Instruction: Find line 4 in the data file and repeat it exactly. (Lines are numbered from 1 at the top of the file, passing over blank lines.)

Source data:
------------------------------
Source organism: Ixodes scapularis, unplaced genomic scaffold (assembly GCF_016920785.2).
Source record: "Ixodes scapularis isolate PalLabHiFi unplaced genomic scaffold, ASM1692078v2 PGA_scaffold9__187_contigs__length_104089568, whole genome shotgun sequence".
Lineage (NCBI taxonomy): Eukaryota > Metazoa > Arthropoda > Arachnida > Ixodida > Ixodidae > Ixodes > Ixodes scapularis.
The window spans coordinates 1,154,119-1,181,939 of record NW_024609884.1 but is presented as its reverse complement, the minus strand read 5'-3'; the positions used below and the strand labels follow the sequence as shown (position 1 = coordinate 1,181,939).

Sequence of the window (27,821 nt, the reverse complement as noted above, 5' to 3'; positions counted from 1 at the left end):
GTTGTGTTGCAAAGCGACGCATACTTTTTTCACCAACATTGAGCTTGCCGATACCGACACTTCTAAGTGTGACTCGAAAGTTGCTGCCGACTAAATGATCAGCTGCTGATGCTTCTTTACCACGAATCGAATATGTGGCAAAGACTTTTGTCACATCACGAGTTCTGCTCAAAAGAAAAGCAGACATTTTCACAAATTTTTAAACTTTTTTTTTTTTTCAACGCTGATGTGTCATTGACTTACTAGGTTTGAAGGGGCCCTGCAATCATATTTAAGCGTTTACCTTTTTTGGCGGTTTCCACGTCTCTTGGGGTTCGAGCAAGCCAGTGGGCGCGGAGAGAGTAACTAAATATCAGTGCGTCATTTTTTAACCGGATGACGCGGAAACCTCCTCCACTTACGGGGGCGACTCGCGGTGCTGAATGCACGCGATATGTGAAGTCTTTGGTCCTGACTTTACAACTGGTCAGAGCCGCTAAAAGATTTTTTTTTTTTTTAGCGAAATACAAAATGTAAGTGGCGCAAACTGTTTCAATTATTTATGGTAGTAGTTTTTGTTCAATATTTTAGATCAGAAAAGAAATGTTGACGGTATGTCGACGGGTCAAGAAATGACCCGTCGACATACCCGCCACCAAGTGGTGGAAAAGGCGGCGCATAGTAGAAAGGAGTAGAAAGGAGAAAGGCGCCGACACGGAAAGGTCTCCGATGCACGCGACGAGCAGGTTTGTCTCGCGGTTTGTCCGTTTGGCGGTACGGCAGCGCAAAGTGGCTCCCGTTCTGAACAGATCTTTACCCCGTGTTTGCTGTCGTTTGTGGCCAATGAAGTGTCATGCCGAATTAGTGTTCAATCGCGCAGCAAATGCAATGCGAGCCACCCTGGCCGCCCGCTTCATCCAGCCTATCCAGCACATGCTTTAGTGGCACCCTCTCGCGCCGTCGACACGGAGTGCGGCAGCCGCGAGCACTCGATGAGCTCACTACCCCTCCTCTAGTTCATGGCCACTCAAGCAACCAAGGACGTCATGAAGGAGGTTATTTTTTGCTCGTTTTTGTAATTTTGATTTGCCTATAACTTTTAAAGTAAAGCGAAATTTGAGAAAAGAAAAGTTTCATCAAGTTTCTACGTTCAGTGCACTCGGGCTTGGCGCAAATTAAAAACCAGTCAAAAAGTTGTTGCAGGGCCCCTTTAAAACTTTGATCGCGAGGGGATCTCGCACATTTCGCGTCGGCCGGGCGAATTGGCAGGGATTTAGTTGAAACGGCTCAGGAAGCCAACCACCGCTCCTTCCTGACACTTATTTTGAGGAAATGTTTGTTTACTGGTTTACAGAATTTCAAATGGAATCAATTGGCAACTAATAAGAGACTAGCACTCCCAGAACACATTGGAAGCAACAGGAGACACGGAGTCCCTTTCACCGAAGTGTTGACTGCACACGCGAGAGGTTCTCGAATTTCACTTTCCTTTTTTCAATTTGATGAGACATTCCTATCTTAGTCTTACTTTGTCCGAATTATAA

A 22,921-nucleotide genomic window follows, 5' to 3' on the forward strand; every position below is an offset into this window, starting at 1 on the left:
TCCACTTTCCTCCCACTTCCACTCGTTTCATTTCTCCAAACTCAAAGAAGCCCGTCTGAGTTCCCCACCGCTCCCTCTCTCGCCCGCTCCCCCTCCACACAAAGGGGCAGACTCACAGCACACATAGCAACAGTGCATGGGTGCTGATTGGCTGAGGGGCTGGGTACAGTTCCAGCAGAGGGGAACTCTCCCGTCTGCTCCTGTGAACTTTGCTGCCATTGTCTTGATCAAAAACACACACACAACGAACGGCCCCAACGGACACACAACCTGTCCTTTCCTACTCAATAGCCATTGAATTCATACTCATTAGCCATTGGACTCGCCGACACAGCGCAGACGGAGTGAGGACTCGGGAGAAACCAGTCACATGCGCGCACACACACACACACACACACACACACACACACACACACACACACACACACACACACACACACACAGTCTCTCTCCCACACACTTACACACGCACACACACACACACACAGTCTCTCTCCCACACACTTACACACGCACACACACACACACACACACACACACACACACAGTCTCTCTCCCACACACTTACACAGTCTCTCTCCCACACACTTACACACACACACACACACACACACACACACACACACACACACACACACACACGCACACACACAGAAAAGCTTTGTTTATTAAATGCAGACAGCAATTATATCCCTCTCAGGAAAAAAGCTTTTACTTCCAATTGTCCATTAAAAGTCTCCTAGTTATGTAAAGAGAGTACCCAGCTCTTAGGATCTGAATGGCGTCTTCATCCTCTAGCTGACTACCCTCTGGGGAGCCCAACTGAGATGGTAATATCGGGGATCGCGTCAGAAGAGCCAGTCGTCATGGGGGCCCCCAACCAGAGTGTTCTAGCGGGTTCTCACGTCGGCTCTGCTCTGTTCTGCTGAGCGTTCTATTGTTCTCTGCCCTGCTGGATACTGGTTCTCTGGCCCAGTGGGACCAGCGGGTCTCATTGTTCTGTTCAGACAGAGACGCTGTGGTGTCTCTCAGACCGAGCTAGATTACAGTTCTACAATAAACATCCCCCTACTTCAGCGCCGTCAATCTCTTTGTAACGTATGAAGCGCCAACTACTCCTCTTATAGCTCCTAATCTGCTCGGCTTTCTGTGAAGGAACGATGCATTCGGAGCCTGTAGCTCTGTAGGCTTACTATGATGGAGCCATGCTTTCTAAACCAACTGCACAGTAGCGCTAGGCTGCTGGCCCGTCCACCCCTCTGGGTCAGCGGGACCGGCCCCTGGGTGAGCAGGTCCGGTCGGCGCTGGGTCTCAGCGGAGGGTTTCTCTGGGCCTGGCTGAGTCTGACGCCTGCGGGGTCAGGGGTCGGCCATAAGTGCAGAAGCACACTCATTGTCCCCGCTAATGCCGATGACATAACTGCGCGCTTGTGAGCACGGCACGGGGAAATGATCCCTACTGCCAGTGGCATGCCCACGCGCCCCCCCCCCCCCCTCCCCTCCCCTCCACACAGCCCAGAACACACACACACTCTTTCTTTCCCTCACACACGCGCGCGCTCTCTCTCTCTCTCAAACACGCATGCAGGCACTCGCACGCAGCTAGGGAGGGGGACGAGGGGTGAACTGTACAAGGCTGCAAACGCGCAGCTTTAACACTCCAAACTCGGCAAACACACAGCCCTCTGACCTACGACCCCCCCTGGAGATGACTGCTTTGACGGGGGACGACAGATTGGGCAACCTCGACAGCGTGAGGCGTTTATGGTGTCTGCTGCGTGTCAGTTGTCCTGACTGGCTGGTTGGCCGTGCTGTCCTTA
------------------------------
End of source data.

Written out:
The window spans coordinates 1,154,119-1,181,939 of record NW_024609884.1 but is presented as its reverse complement, the minus strand read 5'-3'; the positions used below and the strand labels follow the sequence as shown (position 1 = coordinate 1,181,939).